This week sees Glasgow host the COP26, with a focus on climate change and how countries should be doing more to look after our wonderful planet. Whilst the eyes of the world may be focused on the discussions and decisions made at the summit, it is important that we also take time to dip into a book or two.
We stay on theme though, and below are some recommendations to get you started on thinking about the world and our place in it.
All books available from us (via the website or in person) and of course from other brilliant independent book shops!
Books To Be An Environmental Champion
From What Is To What If: Unleashing the Power of Imagination to Create the Future We Want
by Rob Hopkins
Founder of the Transitions Towns Movement, Hopkins walks the walk when it comes to being a champion for the environment. Hopkins asserts that it is positive imagination and creative thinking that can get us out of the climate crisis. Packed with interviews from people who are driving change for the better, Hopkins says that instead of feeling despondent about the future, we should be working collaboratively to revive and reclaim it.
From What Is to What If is a powerful, passionate and inspiring book. It is a call to action to people, communities and countries around the world to reclaim and unleash our collective imagination. Once we do, there is no end to what we might accomplish.
The Joyful Environmentalist: How to Practise without Preaching
by Isabel Losada
It’s really rare that a book about the perils of the environment can bring a smile to my face, but this one actually did. Finally! A book about saving our planet that isn’t completely full of doom and gloom. Anyone who knows Losada’s previous work (For Tibet, with Love : A Beginner’s Guide to Changing the World, Battersea Park Road to Paradise) will know that she is absolutely brilliant at tackling complex issues with a light touch.
This book is fast, funny and inspiring too (yes, it even manages to be joyful). Losada does not bother with an examination of the problem but gets right on with the solutions. Her aim is simple: to look for every single way that we can take care of the planet; how we live and work, travel, shop, eat, drink, dress, vote, play, volunteer, bank – everything. Empowering and enlightening, this book is for anyone who loves nature and knows that one person can make a HUGE difference.
Books to help to understand our co-dependency on nature
Finding the Mother Tree
by Suzanne Simard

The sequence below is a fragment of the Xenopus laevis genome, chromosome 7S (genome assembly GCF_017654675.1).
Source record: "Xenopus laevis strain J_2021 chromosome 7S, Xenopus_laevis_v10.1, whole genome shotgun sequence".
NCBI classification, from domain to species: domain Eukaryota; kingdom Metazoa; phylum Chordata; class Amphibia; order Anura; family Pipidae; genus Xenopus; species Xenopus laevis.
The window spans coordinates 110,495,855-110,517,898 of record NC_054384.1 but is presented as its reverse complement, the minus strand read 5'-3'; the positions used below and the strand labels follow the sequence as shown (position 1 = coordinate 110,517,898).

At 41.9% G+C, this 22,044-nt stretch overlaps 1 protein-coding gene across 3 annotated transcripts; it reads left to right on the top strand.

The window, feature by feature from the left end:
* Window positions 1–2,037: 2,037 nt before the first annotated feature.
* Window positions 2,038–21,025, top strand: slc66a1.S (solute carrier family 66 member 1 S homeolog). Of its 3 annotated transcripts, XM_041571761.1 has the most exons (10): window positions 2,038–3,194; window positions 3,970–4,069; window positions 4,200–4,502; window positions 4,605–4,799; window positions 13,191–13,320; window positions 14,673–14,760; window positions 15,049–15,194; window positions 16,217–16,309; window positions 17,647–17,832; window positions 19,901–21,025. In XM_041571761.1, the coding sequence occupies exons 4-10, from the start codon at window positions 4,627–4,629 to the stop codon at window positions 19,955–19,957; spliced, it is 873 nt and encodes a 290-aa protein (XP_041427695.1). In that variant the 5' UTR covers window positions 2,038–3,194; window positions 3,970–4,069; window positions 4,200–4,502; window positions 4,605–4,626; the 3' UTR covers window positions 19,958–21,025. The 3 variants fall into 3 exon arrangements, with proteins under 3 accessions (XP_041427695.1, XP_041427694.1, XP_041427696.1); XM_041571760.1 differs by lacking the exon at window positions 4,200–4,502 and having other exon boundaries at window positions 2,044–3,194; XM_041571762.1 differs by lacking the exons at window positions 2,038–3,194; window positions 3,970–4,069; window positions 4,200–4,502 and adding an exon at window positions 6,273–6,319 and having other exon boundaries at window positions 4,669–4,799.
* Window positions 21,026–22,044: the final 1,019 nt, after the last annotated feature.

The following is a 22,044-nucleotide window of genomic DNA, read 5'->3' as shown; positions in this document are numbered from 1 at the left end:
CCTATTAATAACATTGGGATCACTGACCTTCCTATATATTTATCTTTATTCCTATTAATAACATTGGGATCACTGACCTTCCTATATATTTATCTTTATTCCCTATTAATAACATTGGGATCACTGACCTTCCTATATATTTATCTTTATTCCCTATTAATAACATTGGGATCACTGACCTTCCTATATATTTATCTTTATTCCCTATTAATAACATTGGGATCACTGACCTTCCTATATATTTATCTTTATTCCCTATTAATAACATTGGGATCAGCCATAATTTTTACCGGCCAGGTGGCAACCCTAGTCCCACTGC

Suzanne Simard is a pioneer on the frontier of plant communication and intelligence; she’s been compared to Rachel Carson, hailed as a scientist who conveys complex, technical ideas in a way that is dazzling and profound. Her work has influenced filmmakers (the Tree of Souls of James Cameron’s Avatar) and her TED talks have been viewed by more than 10 million people worldwide.
Now, in her first book, Simard shows us fascinating and vital truths–that trees are not simply the source of timber but are complex and interdependent and that forests are social, cooperative creatures connected through underground networks. And at the centre of their communal lives is the Mother Trees: the mysterious, powerful forces that connect and sustains them.
Nature is Never Silent
by Madlen Ziege
Fans of Entangled Life, The Hidden Life of Trees and Finding the Mother Tree will love this book. Ziege uses behavioural biology to explore the constant exchange of information that occurs in our forest fields and gardens. This book explores that symbiotic relationship, discussing how animals and plants must communicate with one another to survive, but they also tell lies, set traps, talk to themselves, and speak to each other in a variety of unexpected ways.
Written in charming, humorous, and accessible prose, she shows how nature’s language can help us to understand our own place in the natural world a little better.
Cli-fi (a real term, we haven’t made it up, I promise!)
by Richard Powers
To quote from The Overstory itself, “The best arguments in the world won’t change a person’s mind. The only thing that can do that is a good story.” And I would argue that you would have to look long and hard to find a better story than this one.
The novel itself is divided into four parts. Part 1, charmingly entitled Roots, reads like a short story collection and introduces us to our nine protagonists and their back stories. Part 2 through 4 (entitled ‘Trunk’, ‘Crown’ and ‘Seeds’) brings the characters together and their lives entangle like the branches of a tree. Interwoven through this masterpiece is the tenth character – trees – and an exploration of our role and relationship with nature.
The High House
by Jessie Greengrass
Although it may seem perverse to read an apocalyptic novel after the couple of years we have had, this one should not be missed. A powerful novel about parenthood, sacrifice and survival in a world that is at threat of extinction, this novel follows four people’s attempt to make a home in the midst of environmental disaster.
Perched on a sloping hill, set away from a small town by the sea, the High House has a tide pool and a mill, a vegetable garden, and, most importantly, a barn full of supplies. The High House is a stunning, emotionally precise novel about what can be salvaged at the end of the world.